There are many parallels between Basil and Wilde. In the novel, Basil tells Lord Henry that Dorian is "absolutely necessary" to him (p. 9): "my life as an artist depends on him" (p. 14). And he tells Dorian: "You became to me the visible incarnation of that unseen ideal whose memory haunts us artists like an exquisite dream" (p. 114). This was written before Wilde met the individual to whom, in retrospect, it seems to refer. While revising the serial version of his novel for publication as a book, Wilde met Lord Alfred Douglas, to whom he later wrote: "I can't live without you," and "You are the atmosphere of beauty through which I see life. You are the incarnation of all lovely things" (1962, p. 358, italics in original, and p. 363). Basil confesses his idolatry of Dorian; similarly, Wilde, in a letter to Douglas, writes: "I shall be eternally grateful to you for having always inspired me with adoration and love" (p. 397). Basil's infatuation with Dorian Gray thus anticipates Wilde's infatuation with Lord Alfred Douglas. This suggests that Basil is the author's "persona." Indeed, Wilde acknowledged his likeness to Basil in a letter to Ralph Payne: "I am so glad you like that strange coloured book of mine: it contains much of me in it. Basil Hallward is what I think I am: Lord Henry what the world thinks me: Dorian what I would like to be — in other ages, perhaps" (p. 352).

Dorian represents a type by which Wilde was fascinated. The word "fascinating" comes from fascinum, which means 'spell." A sudden fascination with someone or something is determined by unconscious factors. On the one hand, Dorian is an image of the Jungian self; on the other, he is a protagonist. In his capacity as hero, he may be defined as the "dream-ego." It is significant that Dorian shares his author's psychological typology: both are extraverted intuition types (see note 10). The dream-ego thus reveals an important aspect of the author's personality.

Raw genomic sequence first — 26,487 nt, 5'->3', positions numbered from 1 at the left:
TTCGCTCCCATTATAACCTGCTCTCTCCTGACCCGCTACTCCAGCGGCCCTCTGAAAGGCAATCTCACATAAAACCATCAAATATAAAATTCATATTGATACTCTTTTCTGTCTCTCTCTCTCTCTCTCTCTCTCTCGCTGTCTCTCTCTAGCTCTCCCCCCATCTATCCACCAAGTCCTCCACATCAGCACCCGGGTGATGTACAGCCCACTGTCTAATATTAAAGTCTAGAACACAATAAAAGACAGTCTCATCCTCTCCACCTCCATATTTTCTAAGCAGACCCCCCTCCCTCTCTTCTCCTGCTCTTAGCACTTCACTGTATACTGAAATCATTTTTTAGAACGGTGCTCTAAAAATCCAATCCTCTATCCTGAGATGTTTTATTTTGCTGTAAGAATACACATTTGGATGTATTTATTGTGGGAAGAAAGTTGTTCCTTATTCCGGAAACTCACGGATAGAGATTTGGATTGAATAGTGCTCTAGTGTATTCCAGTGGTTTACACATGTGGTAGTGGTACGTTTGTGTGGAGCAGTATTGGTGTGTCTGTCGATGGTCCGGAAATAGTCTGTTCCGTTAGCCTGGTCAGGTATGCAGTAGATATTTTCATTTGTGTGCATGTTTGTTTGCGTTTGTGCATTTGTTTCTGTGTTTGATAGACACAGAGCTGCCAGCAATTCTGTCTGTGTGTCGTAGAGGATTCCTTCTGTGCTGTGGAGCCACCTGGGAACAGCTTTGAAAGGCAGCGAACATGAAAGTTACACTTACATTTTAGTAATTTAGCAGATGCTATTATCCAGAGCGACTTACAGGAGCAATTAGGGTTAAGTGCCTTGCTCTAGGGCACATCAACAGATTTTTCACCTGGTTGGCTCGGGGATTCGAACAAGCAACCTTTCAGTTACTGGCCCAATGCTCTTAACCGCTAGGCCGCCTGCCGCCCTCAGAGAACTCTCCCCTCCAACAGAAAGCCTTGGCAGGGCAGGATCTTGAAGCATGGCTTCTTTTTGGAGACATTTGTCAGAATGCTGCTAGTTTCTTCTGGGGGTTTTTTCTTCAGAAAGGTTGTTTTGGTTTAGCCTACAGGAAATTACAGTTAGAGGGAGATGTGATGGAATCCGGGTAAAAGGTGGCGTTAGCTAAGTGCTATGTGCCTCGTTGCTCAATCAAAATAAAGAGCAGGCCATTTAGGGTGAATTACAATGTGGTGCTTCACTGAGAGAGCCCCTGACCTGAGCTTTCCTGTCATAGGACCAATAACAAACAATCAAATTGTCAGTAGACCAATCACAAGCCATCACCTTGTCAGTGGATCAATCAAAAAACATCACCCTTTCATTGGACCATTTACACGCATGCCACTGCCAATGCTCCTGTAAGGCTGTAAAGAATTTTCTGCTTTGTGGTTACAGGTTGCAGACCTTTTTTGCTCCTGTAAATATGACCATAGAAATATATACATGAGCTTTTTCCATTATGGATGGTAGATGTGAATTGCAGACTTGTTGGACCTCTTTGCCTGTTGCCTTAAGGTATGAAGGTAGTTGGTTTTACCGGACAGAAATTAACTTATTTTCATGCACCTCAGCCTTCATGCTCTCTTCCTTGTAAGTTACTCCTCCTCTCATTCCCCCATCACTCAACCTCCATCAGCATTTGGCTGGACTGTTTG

The persona reveals how an individual sees himself. Although largely determined by unconscious factors, the choice of "mask" adopted by an individual is also prey to all the falsifications of consciousness. The dream-ego, on the other hand, belongs entirely to the unconscious. As such, Dorian may be defined as the carrier of Wilde's "authentic" unconscious personality.

There is perhaps no more famous homosexual in literature than Oscar Wilde. But this interpretation of the central relationship in his only novel suggests that his homosexuality may not be an expression of his "authentic" character. An analogous situation is recorded by Katherine Bradway (1982):

Experience in working with homosexual men and women has shown me that the contrasexual "other" is still found in the unconscious. The female figures in a homosexual man's dreams, for example, had been confined to his mother until he dreamed of a girl standing in the rain playing music. Later he dreamed:

Dream: I find a woman who is ill. We climb some perilous stairs and she loses her footing. I save her at the risk of my own life.

The first dream presents the image of the anima with no interaction with her. The second portrays the urgency of saving the feminine part of himself. This sequence is similar to those I find in dreams of heterosexual men: the activation of the anima, followed by the rescuing of the anima. And with this comes the possibility of relating to women, to the world, and to their unconscious in a new way. (pp. 283-84).

In The Picture of Dorian Gray, the situation never proceeds beyond that represented by the girl standing in the rain playing music — i.e. the anima as a young girl symbolically inviting Dorian (and thus, by extension, Wilde) to relate to her: Sibyl's voice is similarly associated wth music.

Wilde's "authentic" representative falls in love with a girl suggestive of Artemis, a virgin goddess who, from a man's point of view, symbolizes an incubation period during which he should develop his anima by way of deepening his commitment to a real partner (i.e. Constance Wilde). In contrast, his "persona" is fascinated by a handsome young man. If Dorian's experience is the more "authentic", then the unconscious of this famous homosexual was urging him to relate to the feminine, both as an image, and as a woman. However, because the carrier of his innermost personality is afraid of the latent power of female sexuality, he "translates" an authentic experience of the anima into its closest possible equivalent — an image of a young man of great beauty, also on the threshold of adulthood — and worships this image instead. To escape from the fear which feminine sexuality arouses in him, Wilde hides behind his persona (= mask): that of an aesthete and a homosexual.

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